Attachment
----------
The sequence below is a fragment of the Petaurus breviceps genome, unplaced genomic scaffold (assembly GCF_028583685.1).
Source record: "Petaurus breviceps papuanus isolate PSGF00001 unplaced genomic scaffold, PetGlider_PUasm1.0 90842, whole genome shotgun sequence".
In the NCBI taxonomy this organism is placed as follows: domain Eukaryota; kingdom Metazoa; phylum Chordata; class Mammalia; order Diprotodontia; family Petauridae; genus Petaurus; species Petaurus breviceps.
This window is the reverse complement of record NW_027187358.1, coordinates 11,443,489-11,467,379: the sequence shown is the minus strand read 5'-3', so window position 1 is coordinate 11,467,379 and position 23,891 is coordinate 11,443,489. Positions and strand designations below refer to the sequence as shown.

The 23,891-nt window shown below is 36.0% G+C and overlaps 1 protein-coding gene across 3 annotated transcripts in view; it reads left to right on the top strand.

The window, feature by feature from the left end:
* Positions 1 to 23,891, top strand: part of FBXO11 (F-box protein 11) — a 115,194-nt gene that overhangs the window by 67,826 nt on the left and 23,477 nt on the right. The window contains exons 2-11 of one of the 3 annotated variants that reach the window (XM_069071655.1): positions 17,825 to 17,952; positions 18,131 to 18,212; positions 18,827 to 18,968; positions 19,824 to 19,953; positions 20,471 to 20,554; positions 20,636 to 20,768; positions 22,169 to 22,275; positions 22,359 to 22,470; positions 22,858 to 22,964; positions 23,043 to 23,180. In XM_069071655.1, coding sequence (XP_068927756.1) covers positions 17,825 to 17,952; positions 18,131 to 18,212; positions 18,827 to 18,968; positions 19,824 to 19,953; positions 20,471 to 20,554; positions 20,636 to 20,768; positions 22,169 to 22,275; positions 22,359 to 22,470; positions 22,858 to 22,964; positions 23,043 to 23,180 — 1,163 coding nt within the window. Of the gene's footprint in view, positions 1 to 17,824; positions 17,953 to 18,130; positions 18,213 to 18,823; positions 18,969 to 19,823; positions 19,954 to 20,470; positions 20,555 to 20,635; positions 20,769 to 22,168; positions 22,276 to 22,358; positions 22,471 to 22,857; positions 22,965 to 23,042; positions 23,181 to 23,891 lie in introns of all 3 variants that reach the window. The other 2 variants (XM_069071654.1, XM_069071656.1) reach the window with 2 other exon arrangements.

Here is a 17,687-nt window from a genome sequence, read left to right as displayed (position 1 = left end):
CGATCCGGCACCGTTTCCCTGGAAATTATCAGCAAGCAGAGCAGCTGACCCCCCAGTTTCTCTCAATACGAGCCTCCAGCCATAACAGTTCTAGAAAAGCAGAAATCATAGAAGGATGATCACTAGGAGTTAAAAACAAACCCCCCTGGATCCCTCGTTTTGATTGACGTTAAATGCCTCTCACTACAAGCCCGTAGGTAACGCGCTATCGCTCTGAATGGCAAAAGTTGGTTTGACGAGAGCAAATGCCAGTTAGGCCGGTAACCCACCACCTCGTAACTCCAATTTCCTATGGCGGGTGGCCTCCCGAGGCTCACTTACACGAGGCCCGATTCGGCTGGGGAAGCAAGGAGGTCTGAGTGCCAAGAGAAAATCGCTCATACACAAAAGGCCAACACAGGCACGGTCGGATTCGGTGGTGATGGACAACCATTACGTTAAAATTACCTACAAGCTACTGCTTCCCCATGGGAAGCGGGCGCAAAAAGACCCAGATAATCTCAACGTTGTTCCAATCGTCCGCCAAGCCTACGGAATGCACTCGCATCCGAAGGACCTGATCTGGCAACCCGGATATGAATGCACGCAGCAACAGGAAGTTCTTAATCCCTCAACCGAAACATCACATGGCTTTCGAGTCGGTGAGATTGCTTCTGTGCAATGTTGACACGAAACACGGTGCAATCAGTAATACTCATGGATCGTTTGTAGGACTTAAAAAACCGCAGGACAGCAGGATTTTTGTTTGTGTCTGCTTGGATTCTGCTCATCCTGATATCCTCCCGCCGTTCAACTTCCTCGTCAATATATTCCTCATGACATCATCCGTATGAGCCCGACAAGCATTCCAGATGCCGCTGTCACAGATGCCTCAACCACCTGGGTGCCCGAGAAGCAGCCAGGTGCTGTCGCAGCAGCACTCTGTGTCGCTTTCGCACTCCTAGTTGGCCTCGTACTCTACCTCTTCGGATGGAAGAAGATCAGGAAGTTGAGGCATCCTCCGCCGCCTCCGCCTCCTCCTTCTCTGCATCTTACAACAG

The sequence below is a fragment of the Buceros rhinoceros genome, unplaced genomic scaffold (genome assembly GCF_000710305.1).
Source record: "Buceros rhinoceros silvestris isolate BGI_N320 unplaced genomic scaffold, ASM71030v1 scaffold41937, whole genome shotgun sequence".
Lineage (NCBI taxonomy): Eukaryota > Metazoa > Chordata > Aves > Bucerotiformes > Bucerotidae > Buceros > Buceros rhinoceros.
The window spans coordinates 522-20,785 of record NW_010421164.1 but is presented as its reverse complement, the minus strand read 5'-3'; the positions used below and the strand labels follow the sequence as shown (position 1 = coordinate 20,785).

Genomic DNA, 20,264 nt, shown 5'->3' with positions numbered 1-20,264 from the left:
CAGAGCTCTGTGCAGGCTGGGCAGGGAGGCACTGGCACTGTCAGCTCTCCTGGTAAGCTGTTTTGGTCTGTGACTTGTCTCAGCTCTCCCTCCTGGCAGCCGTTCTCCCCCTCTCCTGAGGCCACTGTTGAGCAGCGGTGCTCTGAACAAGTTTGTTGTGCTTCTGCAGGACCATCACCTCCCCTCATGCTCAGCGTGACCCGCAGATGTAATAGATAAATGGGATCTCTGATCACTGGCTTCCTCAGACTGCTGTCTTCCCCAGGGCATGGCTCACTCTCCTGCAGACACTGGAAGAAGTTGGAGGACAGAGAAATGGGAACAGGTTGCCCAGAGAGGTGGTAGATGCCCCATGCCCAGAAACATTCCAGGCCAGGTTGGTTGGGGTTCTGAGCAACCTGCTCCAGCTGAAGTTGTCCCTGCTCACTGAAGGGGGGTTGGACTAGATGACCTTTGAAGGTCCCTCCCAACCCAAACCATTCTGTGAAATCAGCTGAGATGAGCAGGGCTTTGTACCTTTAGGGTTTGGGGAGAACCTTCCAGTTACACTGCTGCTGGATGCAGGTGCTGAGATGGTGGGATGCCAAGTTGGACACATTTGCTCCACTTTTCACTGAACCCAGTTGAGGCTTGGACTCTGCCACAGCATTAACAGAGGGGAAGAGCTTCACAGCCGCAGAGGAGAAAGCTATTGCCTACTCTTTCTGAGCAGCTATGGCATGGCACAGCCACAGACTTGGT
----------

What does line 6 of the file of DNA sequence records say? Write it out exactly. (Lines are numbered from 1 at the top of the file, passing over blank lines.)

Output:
The window, feature by feature from the left end: